Department of Labor, Occupational Safety and Health Administration: Hazard Communication

GAO-12-638R: Apr 18, 2012

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GAO reviewed the Department of Labor, Occupational Safety and Health Administration's (OSHA) new rule on hazard communication. GAO found that (1) the final rule represents OSHA’s modifications of its Hazard Communication Standard (HCS) to conform to the United Nations’ Globally Harmonized System of Classification and Labeling of Chemicals (GHS). OSHA has determined that the modifications will significantly reduce costs and burdens while also improving the quality and consistency of information provided to employers and employees regarding chemical hazards and associated protective measures. Consistent with the requirements of Executive Order 13,563, which calls for assessment and, where appropriate, modification and improvement of existing rules, OSHA has concluded this improved information will enhance the effectiveness of the HCS in ensuring that employees are apprised of the chemical hazards to which they may be exposed, and in reducing the incidence of chemical-related occupational illnesses and injuries; and (2) OSHA complied with applicable requirements in promulgating the rule.

B-323351

April 18, 2012

The Honorable Tom Harkin
Chairman
The Honorable Michael B. Enzi
Ranking Member
Committee on Health, Education, Labor, and Pensions
United States Senate

The Honorable John Kline
Chairman
The Honorable George Miller
Ranking Member
Committee on Education and the Workforce
House of Representatives

Subject: Department of Labor, Occupational Safety and Health Administration: Hazard Communication

Pursuant to section 801(a)(2)(A) of title 5, United States Code, this is our report on a major rule promulgated by the Department of Labor, Occupational Safety and Health Administration (OSHA) entitled “Hazard Communication” (RIN: 1218-AC20). We received the rule on April 4, 2012. It was published in the Federal Register as a final rule on March 26, 2012, with an effective date of May 25, 2012. 77 Fed. Reg. 17,574.

The final rule represents OSHA’s modifications of its Hazard Communication Standard (HCS) to conform to the United Nations’ Globally Harmonized System of Classification and Labeling of Chemicals (GHS). OSHA has determined that the modifications will significantly reduce costs and burdens while also improving the quality and consistency of information provided to employers and employees regarding chemical hazards and associated protective measures. Consistent with the requirements of Executive Order 13,563, which calls for assessment and, where appropriate, modification and improvement of existing rules, OSHA has concluded this improved information will enhance the effectiveness of the HCS in ensuring that employees are apprised of the chemical hazards to which they may be exposed, and in reducing the incidence of chemical-related occupational illnesses and injuries.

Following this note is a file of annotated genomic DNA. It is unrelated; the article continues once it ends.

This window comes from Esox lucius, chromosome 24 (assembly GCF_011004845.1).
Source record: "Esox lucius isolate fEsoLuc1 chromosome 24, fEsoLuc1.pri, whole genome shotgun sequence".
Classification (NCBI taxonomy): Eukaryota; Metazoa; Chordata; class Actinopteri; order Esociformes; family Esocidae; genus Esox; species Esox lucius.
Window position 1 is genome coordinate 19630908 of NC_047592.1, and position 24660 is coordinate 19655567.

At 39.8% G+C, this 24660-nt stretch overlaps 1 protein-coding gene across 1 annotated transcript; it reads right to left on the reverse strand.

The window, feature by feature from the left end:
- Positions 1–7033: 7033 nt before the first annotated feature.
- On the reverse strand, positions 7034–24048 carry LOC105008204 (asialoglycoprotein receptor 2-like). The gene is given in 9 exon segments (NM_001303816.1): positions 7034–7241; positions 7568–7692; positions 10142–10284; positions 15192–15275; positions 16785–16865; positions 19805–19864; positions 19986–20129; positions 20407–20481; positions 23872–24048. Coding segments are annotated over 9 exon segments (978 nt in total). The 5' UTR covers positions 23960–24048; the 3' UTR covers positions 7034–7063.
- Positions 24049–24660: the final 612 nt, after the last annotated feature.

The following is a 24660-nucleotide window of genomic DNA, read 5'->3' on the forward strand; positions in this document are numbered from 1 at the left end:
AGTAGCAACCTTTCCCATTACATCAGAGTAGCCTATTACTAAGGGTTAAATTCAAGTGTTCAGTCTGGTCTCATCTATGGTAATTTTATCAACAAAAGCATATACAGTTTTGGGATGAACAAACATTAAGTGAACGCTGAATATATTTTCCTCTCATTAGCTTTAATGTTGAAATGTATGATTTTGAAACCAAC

Enclosed is our assessment of OSHA’s compliance with the procedural steps required by section 801(a)(1)(B)(i) through (iv) of title 5 with respect to the rule. Our review of the procedural steps taken indicates that OSHA complied with the applicable requirements.

If you have any questions about this report or wish to contact GAO officials responsible for the evaluation work relating to the subject matter of the rule, please contact Shirley A. Jones, Assistant General Counsel, at (202) 512-8156.

signed

Robert J. Cramer
Managing Associate General Counsel

Enclosure

cc: Dorothy Dougherty
Director, Directorate of
Standards and Guidance
Department of Labor


ENCLOSURE

REPORT UNDER 5 U.S.C. § 801(a)(2)(A) ON A MAJOR RULE
ISSUED BY THE
Department of LABOR
OCCUPATIONAL SAFETY AND HEALTH ADMINISTRATION
ENTITLED
"HAZARD COMMUNICATION"

(RIN: 1218-AC20)

(i) Cost-benefit analysis

OSHA has prepared a Final Economic Analysis (FEA), including a Final Regulatory Flexibility Screening Analysis (FRFSA), for the modifications to the Hazard Communication Standard (HCS). OSHA’s costs and benefits are expressed in 2010 dollars and are discounted at a 7 percent discount rate. OSHA estimates that the total annualized costs will be $201 million, while the total annual monetized benefits will be $757 ($632-$1,757) million, resulting in net annual monetized benefits (benefits minus costs) of $556 ($431-$1,556) million. OSHA notes that its point estimates do not reflect the uncertainties described throughout its analysis. Additionally, OSHA states that it is reluctant to provide quantified ranges and that these estimates are uncertain.

(ii) Agency actions relevant to the Regulatory Flexibility Act, 5 U.S.C. §§ 603-605, 607, and 609